Localized signaling islands in cells: new targets for precision drugs
Because their range of action is limited to their immediate vicinity, these messaging stations could be ideal targets for precision drug design
Leila Gray 206.685.0381 | firstname.lastname@example.org
Research results reported this week in the journal Science overturn long-held views on a basic messaging system within living cells.
The findings suggest new approaches to designing precisely targeted drugs for cancer and other serious diseases.
Dr. John D. Scott, professor and chair of pharmacology at the University of Washington School of Medicine and a Howard Hughes Medical Institute Investigator, along with Dr. F. Donelson Smith of the UW and HHMI, led this study, which also involved Drs. Claire and Patrick Eyers and their group at the University of Liverpool.
The researchers explained that key cellular communication machinery is more regionally constrained inside the cell than was previously thought. Communication via this vital system is akin to social networking on your Snapchat account.
Within a cell, the precise positioning of such messaging components allows hormones, the body’s chief chemical communicators, to transmit information to exact places inside the cell. Accurate and very local activation of the enzyme, which Scott and his group studied, helps assure a correct response occurs in the right place and at the right time.
“The inside of a cell is like a crowded city,” said Scott, “It is a place of construction and tearing down, goods being transported and trash being recycled, countless messages, such as the ones we have discovered, keep assembly lines flowing, and packages moving. Strategically switching on signaling enzyme islands allows these biochemical activities to keep the cell alive and is important to protect against the onset of chronic diseases such as diabetes, heart disease and certain cancers.”
Advances in electron microscopy and native mass spectrometry enabled the researchers to determine that a critical component of the signaling system, anchored protein kinase A, remains intact during activation. Parts of the molecule are flexible, allowing it to both contract and stretch, with floppy arms that can reach out to find appropriate targets.
Still, where the molecule performs its act, space is tight. The distance is, in fact, about the width of two proteins inside the cell.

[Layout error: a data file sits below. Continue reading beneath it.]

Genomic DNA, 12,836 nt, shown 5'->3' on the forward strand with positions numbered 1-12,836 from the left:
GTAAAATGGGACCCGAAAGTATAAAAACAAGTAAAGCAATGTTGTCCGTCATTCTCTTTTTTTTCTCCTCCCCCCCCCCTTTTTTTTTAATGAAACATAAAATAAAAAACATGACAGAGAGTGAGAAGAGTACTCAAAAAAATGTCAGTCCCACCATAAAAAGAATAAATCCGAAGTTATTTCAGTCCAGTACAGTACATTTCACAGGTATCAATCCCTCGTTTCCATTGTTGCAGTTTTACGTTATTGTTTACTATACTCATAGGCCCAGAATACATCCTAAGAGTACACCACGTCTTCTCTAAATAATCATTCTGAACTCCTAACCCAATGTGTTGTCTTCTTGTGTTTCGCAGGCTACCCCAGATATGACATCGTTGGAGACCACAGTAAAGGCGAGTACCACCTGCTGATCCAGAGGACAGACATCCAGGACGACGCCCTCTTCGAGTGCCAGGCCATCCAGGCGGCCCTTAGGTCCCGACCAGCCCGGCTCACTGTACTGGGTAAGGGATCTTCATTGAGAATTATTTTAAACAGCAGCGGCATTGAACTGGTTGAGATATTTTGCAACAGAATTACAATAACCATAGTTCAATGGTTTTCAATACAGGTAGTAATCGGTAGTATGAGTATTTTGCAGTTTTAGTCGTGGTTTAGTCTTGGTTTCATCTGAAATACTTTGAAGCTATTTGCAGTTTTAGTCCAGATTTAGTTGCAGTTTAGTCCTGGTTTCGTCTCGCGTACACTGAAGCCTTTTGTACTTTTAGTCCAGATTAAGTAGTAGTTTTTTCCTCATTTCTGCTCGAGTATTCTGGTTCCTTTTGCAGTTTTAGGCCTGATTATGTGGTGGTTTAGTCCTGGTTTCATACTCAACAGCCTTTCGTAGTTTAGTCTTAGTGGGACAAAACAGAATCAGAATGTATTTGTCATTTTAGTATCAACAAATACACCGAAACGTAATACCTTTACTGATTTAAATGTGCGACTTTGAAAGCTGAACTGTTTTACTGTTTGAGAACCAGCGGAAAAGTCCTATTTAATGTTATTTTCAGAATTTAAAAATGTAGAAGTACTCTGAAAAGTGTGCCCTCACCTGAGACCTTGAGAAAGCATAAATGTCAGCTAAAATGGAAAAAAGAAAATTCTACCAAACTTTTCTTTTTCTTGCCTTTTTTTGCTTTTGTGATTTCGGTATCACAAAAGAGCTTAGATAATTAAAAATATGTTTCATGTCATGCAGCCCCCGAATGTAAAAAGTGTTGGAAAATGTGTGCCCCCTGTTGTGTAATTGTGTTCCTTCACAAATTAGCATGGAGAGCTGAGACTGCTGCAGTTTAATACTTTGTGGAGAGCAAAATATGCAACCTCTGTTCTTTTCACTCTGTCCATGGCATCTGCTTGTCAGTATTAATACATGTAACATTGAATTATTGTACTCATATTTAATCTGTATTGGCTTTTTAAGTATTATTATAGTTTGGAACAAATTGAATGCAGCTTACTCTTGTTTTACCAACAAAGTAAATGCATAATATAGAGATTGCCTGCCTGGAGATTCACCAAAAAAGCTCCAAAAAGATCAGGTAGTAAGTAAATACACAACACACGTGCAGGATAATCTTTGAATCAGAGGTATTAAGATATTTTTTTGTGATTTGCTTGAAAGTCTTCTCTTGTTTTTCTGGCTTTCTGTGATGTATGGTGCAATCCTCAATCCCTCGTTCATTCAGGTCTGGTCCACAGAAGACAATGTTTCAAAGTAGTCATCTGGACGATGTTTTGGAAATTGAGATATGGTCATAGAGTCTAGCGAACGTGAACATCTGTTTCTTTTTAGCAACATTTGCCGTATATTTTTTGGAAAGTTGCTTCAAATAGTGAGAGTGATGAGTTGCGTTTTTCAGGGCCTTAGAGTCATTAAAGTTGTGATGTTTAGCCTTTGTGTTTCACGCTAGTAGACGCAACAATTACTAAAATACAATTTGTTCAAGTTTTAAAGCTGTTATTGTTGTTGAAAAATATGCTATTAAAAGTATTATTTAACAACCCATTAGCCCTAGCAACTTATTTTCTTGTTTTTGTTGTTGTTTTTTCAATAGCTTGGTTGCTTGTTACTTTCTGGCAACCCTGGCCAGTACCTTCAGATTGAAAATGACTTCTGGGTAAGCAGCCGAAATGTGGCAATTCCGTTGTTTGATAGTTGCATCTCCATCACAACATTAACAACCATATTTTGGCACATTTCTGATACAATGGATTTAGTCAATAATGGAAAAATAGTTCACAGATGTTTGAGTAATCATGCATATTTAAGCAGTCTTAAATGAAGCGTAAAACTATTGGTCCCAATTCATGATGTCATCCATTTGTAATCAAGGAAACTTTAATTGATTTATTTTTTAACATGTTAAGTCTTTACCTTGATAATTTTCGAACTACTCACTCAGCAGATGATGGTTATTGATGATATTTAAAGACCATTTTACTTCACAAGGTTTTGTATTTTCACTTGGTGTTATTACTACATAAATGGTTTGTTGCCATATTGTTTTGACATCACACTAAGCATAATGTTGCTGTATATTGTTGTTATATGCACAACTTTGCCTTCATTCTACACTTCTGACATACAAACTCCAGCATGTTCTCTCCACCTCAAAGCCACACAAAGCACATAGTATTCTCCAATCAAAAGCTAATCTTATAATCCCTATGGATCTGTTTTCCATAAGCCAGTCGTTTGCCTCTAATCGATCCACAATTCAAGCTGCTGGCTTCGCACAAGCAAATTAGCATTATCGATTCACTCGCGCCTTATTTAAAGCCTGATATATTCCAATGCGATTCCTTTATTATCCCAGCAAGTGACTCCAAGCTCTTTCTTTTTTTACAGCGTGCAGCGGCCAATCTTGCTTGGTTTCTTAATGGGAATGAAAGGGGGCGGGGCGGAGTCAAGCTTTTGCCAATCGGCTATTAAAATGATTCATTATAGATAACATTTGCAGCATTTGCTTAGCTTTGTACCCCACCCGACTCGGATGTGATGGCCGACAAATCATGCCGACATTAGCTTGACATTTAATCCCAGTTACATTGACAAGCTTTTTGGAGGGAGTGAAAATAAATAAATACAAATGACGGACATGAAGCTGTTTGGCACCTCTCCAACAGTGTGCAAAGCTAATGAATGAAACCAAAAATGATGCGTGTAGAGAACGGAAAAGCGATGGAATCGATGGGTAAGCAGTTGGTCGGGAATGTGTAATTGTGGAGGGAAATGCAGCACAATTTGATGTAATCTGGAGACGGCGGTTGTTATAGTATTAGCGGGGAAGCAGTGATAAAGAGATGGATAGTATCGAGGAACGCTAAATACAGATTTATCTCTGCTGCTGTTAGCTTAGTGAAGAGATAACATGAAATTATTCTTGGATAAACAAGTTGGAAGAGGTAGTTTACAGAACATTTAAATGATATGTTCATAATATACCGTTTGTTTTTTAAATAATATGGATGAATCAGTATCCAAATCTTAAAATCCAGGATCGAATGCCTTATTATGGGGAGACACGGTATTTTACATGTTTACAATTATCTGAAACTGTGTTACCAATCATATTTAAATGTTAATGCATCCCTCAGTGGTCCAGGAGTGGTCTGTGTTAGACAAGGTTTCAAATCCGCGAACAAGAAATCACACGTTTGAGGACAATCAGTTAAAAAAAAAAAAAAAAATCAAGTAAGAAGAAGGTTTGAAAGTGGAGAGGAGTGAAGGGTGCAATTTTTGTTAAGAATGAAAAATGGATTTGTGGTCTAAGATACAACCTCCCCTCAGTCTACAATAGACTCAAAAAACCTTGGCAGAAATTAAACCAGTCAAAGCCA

“We realize that in designing drugs to reach such targets that they will have to work within very narrow confines,” Scott said.
One of his group’s collective goals is figuring out how to deliver precision drugs to the right address within this teeming cytoplasmic metropolis.
“Insulating the signal so that the drug effect can’t happen elsewhere in the cell is an equally important aspect of drug development because it could greatly reduce side effects,” Scott said.
An effort to take this idea of precision medicine a step further is part of the Institute for Targeted Therapeutics at UW Medicine in Seattle. The institute is being set up by Scott and his colleagues in the Department of Pharmacology.
The scientists are collaborating with cancer researchers to better understand the molecular causes -- and possible future treatments -- for a certain liver malignancy. This particular liver cancer arises from a mutation that produces an abnormal form of the enzyme that is the topic of this current work, protein kinase A, and alters the enzyme's role in cell signaling.
Other advances that gave the researchers a clearer view of the signaling mechanisms reported in Science include CRISPR gene editing, live-cell imaging techniques, and more powerful ways to look at all components of a protein complex.
The work was supported by the Howard Hughes Medical Institute, grants from the National Institutes of Health, the Biotechnology and Biological Research Council of the United Kingdom, North West Cancer Research, and the University of Liverpool.
Scott is the Edwin G. Krebs – Speights Professor of Cell Signaling and Cancer Biology at the UW School of Medicine and an investigator of the Howard Hughes Medical Institute.
Grant numbers: 5R01DK105542, 4P01DK05441, 1R01GM120553, BB/L009501/1, and CR1037.